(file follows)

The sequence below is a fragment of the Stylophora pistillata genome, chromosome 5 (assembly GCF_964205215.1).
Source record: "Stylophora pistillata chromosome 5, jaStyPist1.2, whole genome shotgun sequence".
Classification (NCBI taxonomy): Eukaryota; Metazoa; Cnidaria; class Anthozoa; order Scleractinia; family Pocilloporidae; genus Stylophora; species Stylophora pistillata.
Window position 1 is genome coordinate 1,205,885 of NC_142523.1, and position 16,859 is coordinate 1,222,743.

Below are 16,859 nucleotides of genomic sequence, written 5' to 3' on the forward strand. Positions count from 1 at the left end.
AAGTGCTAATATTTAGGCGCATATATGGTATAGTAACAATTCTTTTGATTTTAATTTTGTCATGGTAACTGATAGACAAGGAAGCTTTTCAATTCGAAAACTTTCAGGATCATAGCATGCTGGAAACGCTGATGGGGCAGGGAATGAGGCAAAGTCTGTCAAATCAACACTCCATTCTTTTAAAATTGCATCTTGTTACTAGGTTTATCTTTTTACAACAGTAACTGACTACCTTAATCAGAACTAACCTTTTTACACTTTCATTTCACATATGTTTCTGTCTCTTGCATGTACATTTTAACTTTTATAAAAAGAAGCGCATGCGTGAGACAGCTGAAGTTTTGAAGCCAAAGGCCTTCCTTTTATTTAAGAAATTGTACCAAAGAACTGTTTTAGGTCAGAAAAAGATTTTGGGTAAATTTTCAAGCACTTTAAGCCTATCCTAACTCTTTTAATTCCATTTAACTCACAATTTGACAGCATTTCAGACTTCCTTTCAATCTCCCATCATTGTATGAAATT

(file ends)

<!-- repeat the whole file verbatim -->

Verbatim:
The sequence below is a fragment of the Stylophora pistillata genome, chromosome 5 (assembly GCF_964205215.1).
Source record: "Stylophora pistillata chromosome 5, jaStyPist1.2, whole genome shotgun sequence".
Classification (NCBI taxonomy): Eukaryota; Metazoa; Cnidaria; class Anthozoa; order Scleractinia; family Pocilloporidae; genus Stylophora; species Stylophora pistillata.
Window position 1 is genome coordinate 1,205,885 of NC_142523.1, and position 16,859 is coordinate 1,222,743.

Below are 16,859 nucleotides of genomic sequence, written 5' to 3' on the forward strand. Positions count from 1 at the left end.
AAGTGCTAATATTTAGGCGCATATATGGTATAGTAACAATTCTTTTGATTTTAATTTTGTCATGGTAACTGATAGACAAGGAAGCTTTTCAATTCGAAAACTTTCAGGATCATAGCATGCTGGAAACGCTGATGGGGCAGGGAATGAGGCAAAGTCTGTCAAATCAACACTCCATTCTTTTAAAATTGCATCTTGTTACTAGGTTTATCTTTTTACAACAGTAACTGACTACCTTAATCAGAACTAACCTTTTTACACTTTCATTTCACATATGTTTCTGTCTCTTGCATGTACATTTTAACTTTTATAAAAAGAAGCGCATGCGTGAGACAGCTGAAGTTTTGAAGCCAAAGGCCTTCCTTTTATTTAAGAAATTGTACCAAAGAACTGTTTTAGGTCAGAAAAAGATTTTGGGTAAATTTTCAAGCACTTTAAGCCTATCCTAACTCTTTTAATTCCATTTAACTCACAATTTGACAGCATTTCAGACTTCCTTTCAATCTCCCATCATTGTATGAAATT